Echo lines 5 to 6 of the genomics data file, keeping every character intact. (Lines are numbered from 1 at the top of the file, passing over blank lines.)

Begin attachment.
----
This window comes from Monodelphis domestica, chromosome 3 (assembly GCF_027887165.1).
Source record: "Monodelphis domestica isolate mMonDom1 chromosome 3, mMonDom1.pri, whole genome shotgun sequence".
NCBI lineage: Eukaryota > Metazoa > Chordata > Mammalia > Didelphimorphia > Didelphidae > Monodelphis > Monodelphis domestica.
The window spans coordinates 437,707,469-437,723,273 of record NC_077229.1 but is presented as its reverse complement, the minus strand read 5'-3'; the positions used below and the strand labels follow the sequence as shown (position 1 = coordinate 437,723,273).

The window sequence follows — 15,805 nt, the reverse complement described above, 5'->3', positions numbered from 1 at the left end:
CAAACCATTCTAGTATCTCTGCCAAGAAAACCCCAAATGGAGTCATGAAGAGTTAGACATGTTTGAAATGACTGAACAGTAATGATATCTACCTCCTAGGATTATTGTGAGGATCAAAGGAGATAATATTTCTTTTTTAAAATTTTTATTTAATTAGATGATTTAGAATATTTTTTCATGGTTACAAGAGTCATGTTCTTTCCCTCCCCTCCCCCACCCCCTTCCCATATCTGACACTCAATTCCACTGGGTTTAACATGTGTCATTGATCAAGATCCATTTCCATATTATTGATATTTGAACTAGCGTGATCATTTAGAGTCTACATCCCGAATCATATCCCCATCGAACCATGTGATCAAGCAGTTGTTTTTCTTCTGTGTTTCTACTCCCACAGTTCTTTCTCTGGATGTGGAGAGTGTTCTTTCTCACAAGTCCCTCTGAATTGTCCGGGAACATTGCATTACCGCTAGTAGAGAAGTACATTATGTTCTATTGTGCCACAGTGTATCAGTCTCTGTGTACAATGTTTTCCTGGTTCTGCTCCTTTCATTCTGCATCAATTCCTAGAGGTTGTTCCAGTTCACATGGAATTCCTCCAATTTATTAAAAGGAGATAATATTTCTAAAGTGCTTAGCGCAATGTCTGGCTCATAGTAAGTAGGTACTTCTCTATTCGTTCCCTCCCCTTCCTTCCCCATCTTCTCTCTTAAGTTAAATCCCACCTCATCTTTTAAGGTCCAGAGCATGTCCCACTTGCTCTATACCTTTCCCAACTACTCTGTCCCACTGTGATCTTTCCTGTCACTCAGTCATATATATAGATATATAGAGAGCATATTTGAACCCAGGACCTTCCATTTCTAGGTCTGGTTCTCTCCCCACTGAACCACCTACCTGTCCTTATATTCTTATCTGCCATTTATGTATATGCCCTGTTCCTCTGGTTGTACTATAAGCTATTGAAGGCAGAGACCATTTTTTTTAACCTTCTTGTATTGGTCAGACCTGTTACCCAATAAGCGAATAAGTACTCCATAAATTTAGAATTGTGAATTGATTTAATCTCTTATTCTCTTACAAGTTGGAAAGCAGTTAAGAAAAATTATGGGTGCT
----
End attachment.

The window sequence follows — 15,805 nt, the reverse complement described above, 5'->3', positions numbered from 1 at the left end:
CAAACCATTCTAGTATCTCTGCCAAGAAAACCCCAAATGGAGTCATGAAGAGTTAGACATGTTTGAAATGACTGAACAGTAATGATATCTACCTCCTAGGATTATTGTGAGGATCAAAGGAGATAATATTTCTTTTTTAAAATTTTTATTTAATTAGATGATTTAGAATATTTTTTCATGGTTACAAGAGTCATGTTCTTTCCCTCCCCTCCCCCACCCCCTTCCCATATCTGACACTCAATTCCACTGGGTTTAACATGTGTCATTGATCAAGATCCATTTCCATATTATTGATATTTGAACTAGCGTGATCATTTAGAGTCTACATCCCGAATCATATCCCCATCGAACCATGTGATCAAGCAGTTGTTTTTCTTCTGTGTTTCTACTCCCACAGTTCTTTCTCTGGATGTGGAGAGTGTTCTTTCTCACAAGTCCCTCTGAATTGTCCGGGAACATTGCATTACCGCTAGTAGAGAAGTACATTATGTTCTATTGTGCCACAGTGTATCAGTCTCTGTGTACAATGTTTTCCTGGTTCTGCTCCTTTCATTCTGCATCAATTCCTAGAGGTTGTTCCAGTTCACATGGAATTCCTCCAATTTATTAAAAGGAGATAATATTTCTAAAGTGCTTAGCGCAATGTCTGGCTCATAGTAAGTAGGTACTTCTCTATTCGTTCCCTCCCCTTCCTTCCCCATCTTCTCTCTTAAGTTAAATCCCACCTCATCTTTTAAGGTCCAGAGCATGTCCCACTTGCTCTATACCTTTCCCAACTACTCTGTCCCACTGTGATCTTTCCTGTCACTCAGTCATATATATAGATATATAGAGAGCATATTTGAACCCAGGACCTTCCATTTCTAGGTCTGGTTCTCTCCCCACTGAACCACCTACCTGTCCTTATATTCTTATCTGCCATTTATGTATATGCCCTGTTCCTCTGGTTGTACTATAAGCTATTGAAGGCAGAGACCATTTTTTTTAACCTTCTTGTATTGGTCAGACCTGTTACCCAATAAGCGAATAAGTACTCCATAAATTTAGAATTGTGAATTGATTTAATCTCTTATTCTCTTACAAGTTGGAAAGCAGTTAAGAAAAATTATGGGTGCT